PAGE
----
Experts: Identifying COVID-19 origin important, predicting next pandemic vital

Efforts to find the origins of the coronavirus are important, but spotting the next pandemic is crucial, experts say. Illustration courtesy of CDC
Efforts to find the origins of the coronavirus are important, but spotting the next pandemic is crucial, experts say. Illustration courtesy of CDC

March 11 (UPI) -- Finding the origins of the virus that causes COVID-19 could guide public health efforts aimed at ending the current pandemic, experts from Duke University said Thursday.

However, identifying new bugs that threaten to start the next one is even more vital, they said during a conference call with reporters hosted by the school.


Learning where the coronavirus first jumped from animals to humans will "certainly help us put together the puzzle for this pandemic," Dr. Gregory Gray said on the call.

However, researchers have already identified more than 1,200 coronaviruses "and many other respiratory viruses that move in the same way" around the world," he said.

"So, we can't just think about this virus -- we have to have a better pulse of what viruses are out there," said Gray, a professor of medicine, global health and environmental health at Duke in Durham, N.C.,, who also works with the school's campuses in Singapore and China.


Just how the coronavirus that has killed 2.6 million people globally, including nearly 530,000 in the United States, first jumped from animals to humans remains unknown, and the question could take years to answer, said Gray's colleague, Linfa Wang, who also was on the call.

The Ebola virus first surfaced in Africa some 50 years ago "and we're still searching" for answers to its evolutionary trajectory, said Wang, a professor of emerging infectious diseases at Duke-NUS Medical School in Singapore.

What is known is that COVID-19's "ancestral virus ... comes from" Rhinolophus pusillus bats and "archive samples" collected from them as far back as 2013 in China, Japan, Thailand and Cambodia have recently tested positive for closely related viruses, Wang said.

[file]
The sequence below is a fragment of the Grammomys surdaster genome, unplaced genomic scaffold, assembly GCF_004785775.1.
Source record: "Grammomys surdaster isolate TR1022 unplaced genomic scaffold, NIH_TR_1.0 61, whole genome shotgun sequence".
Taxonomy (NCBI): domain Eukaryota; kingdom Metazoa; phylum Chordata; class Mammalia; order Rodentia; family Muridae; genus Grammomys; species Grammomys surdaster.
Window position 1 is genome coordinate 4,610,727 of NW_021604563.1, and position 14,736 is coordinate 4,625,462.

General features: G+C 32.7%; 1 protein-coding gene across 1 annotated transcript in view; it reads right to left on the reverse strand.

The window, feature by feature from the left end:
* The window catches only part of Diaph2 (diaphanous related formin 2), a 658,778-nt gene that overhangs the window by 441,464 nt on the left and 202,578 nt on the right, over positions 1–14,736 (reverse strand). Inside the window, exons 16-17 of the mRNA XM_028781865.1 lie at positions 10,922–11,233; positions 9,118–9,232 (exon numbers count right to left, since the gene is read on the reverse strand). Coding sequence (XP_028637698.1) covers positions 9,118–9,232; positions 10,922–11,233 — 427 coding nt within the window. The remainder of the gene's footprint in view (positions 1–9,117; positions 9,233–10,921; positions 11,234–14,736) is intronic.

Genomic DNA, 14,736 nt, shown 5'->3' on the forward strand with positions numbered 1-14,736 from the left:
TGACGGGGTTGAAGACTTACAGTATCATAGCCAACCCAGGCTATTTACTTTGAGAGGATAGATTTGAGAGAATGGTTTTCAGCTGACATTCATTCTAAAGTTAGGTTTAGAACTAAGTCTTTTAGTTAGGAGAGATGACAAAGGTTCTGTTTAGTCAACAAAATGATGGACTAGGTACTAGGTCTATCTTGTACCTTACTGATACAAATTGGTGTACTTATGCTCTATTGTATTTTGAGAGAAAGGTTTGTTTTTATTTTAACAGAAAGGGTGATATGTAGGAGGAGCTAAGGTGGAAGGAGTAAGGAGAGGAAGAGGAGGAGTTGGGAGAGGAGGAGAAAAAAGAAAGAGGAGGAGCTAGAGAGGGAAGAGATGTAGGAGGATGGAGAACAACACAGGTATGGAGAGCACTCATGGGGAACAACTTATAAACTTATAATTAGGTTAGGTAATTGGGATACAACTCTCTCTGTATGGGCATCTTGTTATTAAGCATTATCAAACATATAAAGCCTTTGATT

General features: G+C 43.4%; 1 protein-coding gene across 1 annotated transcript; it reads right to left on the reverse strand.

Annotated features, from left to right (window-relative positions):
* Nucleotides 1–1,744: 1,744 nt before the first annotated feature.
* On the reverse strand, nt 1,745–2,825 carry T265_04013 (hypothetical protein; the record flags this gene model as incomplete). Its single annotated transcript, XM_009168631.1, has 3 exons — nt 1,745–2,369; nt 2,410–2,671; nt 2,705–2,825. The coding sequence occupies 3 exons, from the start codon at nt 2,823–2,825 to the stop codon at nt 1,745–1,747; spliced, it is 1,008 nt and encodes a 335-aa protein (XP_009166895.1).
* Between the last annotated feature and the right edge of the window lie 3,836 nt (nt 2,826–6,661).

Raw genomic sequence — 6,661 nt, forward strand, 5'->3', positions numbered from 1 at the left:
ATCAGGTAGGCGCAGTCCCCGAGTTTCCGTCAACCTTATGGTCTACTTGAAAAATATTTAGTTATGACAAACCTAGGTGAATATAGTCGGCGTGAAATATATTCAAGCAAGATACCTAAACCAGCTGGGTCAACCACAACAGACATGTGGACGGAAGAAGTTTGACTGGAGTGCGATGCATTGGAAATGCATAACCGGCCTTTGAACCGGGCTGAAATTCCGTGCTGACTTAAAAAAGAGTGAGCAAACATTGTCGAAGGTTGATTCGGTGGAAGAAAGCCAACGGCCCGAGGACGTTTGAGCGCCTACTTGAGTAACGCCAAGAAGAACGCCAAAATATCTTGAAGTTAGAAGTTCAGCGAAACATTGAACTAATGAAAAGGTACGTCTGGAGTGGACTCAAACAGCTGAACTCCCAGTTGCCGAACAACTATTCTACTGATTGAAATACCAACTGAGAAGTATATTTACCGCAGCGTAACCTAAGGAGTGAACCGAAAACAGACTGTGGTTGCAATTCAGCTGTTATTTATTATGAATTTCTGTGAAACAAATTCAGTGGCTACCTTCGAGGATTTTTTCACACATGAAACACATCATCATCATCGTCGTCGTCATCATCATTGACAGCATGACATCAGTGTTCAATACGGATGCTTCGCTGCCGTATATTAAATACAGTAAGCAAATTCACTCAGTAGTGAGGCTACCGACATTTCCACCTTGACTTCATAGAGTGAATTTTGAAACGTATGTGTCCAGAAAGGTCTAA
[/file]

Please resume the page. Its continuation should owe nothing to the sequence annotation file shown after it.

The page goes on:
However, researchers still are "trying to find the hot zone" where animal-to-human transmission began, even though the first cases were reported in Wuhan, China.

To date, no "scientifically conclusive data" exists about how the virus spread to humans, according to Wang.

The theory floated by the Chinese government that it contaminated frozen meat and fish imported into the country is a "possibility, but low probability," he said.

A World Health Organization-led team that visited China in February to investigate the origins of the pandemic has yet to release its final report.


That team faced many obstacles, about "20%" related to the political environment in the country and 80% due to the travel limitations imposed by the ongoing pandemic, Wang said.

"Pinpointing the origin of the virus is not going to be an easy task," he said.

At least part of that is due to the fact that no government "wants to discover virus in their country [so there is a] reluctance to report" new diseases, according to Wang, who has worked in China, Singapore and the United States, as well as other countries.

He called for an international effort to conduct virus surveillance -- basically an "Interpol" for infectious diseases.

Preventing pandemics is "like fighting terrorists and crime," Wang said.

Part of this effort should include better policing of deforestation, which destroys the natural habitats of wild animals, bringing them closer to humans and creating a starting point for virus transmission, as well as the illegal animal trade, according to Duke's Stuart Pimm, who also was on Thursday's call.

"It's important that we not think of [the current pandemic] as some exceptional event that won't happen again for 200 years," said Pimm, a professor of conservation ecology at Duke's Nicholas School of the Environment.


"We need to see this as a consequence of our human actions in the natural world," he said.

Gray agreed.

"We are seeing movement of people and animals and movement of animal products that we've never seen before, and if a food product carries a novel virus [it] can be moved around the world very quickly," he said.

"I'm not as worried about the coronavirus variants as I am about a new, very different virus" causing a new pandemic, he added.

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